TEAM MEMBERS: Dr. Jim Gallagher, Dr. Erin Meyer, Dr. Alana Rickard, Richard Miller, Diane Podvin, Mary Clark, Stephanie Pope and Patsy Reams
Katie Safley with Aaron and Andrew Curtis of Hitchhiker interviewing Dr. Rhonda Deschner
Team 4: This team shadowed all of the first three teams, shooting 7 days of film that will be crafted into a documentary about Quechua Benefit and Casa Chapi. We will be scripting and editing the video over the next 3 months and it will hopefully be showing soon at a gathering close to you.
TEAM MEMBERS: Aaron Marcellino and Andrew Curtis from Hitchhiker Pictures and Mike Safley.
Finally this mission would have not been possible without Quechua Benefit’s team on the ground in both Peru and the United States. Carla Villanueva works out of the Arequipa office and handled hotels reservations, bus transportation, safe meals, in-country airline reservations and coordinated all of the international travel documents with Steve Johnson, who organized the state-side planning and logistics such as allocating the medicine for the missionaries to pack to Peru, medical credential certifications, and communication. Steve was also the general go-to person with pre-mission questions that ranged from, “do I need altitude sickness pills?” (Yes) “to what clothes should Ibring” (Think layers) and “how much money will I need” (Not much) and “is the water safe to drink?” (No).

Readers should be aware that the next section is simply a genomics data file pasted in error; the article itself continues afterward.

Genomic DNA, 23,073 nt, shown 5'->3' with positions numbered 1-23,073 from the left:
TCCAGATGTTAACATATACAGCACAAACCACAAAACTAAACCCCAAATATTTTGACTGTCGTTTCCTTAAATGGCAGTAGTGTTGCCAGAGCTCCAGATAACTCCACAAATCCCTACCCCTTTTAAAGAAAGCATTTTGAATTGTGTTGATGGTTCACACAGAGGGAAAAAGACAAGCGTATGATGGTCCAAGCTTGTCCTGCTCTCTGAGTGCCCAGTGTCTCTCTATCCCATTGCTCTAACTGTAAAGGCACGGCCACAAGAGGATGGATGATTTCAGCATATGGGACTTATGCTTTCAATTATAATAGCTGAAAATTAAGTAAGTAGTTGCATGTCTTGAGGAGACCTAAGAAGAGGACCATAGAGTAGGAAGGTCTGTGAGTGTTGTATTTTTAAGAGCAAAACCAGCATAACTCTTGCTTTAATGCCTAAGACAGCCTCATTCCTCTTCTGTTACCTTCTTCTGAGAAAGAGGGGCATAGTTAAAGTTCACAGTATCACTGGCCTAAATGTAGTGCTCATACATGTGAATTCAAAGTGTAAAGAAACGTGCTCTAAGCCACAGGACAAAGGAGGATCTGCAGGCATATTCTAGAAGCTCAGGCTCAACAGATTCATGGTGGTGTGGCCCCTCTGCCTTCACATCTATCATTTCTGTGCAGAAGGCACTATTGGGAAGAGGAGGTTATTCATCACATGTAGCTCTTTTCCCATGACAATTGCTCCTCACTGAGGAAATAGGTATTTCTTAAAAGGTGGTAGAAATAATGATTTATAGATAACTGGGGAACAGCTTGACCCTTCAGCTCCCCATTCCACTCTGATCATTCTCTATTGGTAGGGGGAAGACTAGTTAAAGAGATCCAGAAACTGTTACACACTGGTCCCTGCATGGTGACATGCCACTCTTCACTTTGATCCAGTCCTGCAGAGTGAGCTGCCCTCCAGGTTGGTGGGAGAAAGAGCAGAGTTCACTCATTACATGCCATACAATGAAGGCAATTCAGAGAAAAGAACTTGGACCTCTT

Alejandro Tejeda is the Quechua Benefit project manager on the ground and among other things he was the construction superintendent of Casa Chapi, coordinator of the Corani project and the liaison with all of the Peruvian agencies with which Quechua Benefit interacts. On this mission alone Alejandro negotiated agreements with the Peruvian Health Ministry, the Minister of Education, the cities of Sibayo, Corani, Tuti, Chivay, Corporaque, the college of medicine in Lima, the customs bureau, and the Catholic Archbishop of Arequipa.
Quite simply this multi-team, multi-town, multi-Peruvian Government approvals mission would not have happened without Carla, Steve and Alejandro.